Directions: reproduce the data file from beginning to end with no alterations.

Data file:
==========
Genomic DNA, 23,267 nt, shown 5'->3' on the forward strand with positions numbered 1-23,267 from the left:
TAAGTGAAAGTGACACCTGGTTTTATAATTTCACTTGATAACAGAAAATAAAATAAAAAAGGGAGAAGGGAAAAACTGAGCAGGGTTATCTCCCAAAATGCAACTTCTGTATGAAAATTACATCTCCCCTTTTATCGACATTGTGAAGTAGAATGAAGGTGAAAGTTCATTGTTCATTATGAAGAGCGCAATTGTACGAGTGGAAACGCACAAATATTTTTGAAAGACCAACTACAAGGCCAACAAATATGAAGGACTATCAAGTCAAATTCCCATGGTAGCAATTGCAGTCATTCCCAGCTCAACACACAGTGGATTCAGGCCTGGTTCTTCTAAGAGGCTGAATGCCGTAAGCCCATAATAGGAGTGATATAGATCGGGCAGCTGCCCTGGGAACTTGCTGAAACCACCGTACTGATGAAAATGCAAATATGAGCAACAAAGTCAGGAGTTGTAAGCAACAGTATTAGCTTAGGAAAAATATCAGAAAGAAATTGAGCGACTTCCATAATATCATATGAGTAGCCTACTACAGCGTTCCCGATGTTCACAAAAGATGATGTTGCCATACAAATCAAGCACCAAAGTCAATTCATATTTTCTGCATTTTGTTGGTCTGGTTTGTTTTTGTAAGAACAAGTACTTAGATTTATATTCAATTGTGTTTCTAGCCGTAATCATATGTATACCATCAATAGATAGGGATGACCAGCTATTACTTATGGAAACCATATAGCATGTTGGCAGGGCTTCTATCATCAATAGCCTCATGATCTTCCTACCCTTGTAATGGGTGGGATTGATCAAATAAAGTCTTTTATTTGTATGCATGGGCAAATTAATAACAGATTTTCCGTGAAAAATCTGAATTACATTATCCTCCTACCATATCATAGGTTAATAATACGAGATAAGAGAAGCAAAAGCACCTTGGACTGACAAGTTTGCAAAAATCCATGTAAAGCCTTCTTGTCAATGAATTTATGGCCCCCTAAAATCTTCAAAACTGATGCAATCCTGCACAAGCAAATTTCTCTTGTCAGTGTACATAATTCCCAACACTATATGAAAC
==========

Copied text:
Genomic DNA, 23,267 nt, shown 5'->3' on the forward strand with positions numbered 1-23,267 from the left:
TAAGTGAAAGTGACACCTGGTTTTATAATTTCACTTGATAACAGAAAATAAAATAAAAAAGGGAGAAGGGAAAAACTGAGCAGGGTTATCTCCCAAAATGCAACTTCTGTATGAAAATTACATCTCCCCTTTTATCGACATTGTGAAGTAGAATGAAGGTGAAAGTTCATTGTTCATTATGAAGAGCGCAATTGTACGAGTGGAAACGCACAAATATTTTTGAAAGACCAACTACAAGGCCAACAAATATGAAGGACTATCAAGTCAAATTCCCATGGTAGCAATTGCAGTCATTCCCAGCTCAACACACAGTGGATTCAGGCCTGGTTCTTCTAAGAGGCTGAATGCCGTAAGCCCATAATAGGAGTGATATAGATCGGGCAGCTGCCCTGGGAACTTGCTGAAACCACCGTACTGATGAAAATGCAAATATGAGCAACAAAGTCAGGAGTTGTAAGCAACAGTATTAGCTTAGGAAAAATATCAGAAAGAAATTGAGCGACTTCCATAATATCATATGAGTAGCCTACTACAGCGTTCCCGATGTTCACAAAAGATGATGTTGCCATACAAATCAAGCACCAAAGTCAATTCATATTTTCTGCATTTTGTTGGTCTGGTTTGTTTTTGTAAGAACAAGTACTTAGATTTATATTCAATTGTGTTTCTAGCCGTAATCATATGTATACCATCAATAGATAGGGATGACCAGCTATTACTTATGGAAACCATATAGCATGTTGGCAGGGCTTCTATCATCAATAGCCTCATGATCTTCCTACCCTTGTAATGGGTGGGATTGATCAAATAAAGTCTTTTATTTGTATGCATGGGCAAATTAATAACAGATTTTCCGTGAAAAATCTGAATTACATTATCCTCCTACCATATCATAGGTTAATAATACGAGATAAGAGAAGCAAAAGCACCTTGGACTGACAAGTTTGCAAAAATCCATGTAAAGCCTTCTTGTCAATGAATTTATGGCCCCCTAAAATCTTCAAAACTGATGCAATCCTGCACAAGCAAATTTCTCTTGTCAGTGTACATAATTCCCAACACTATATGAAAC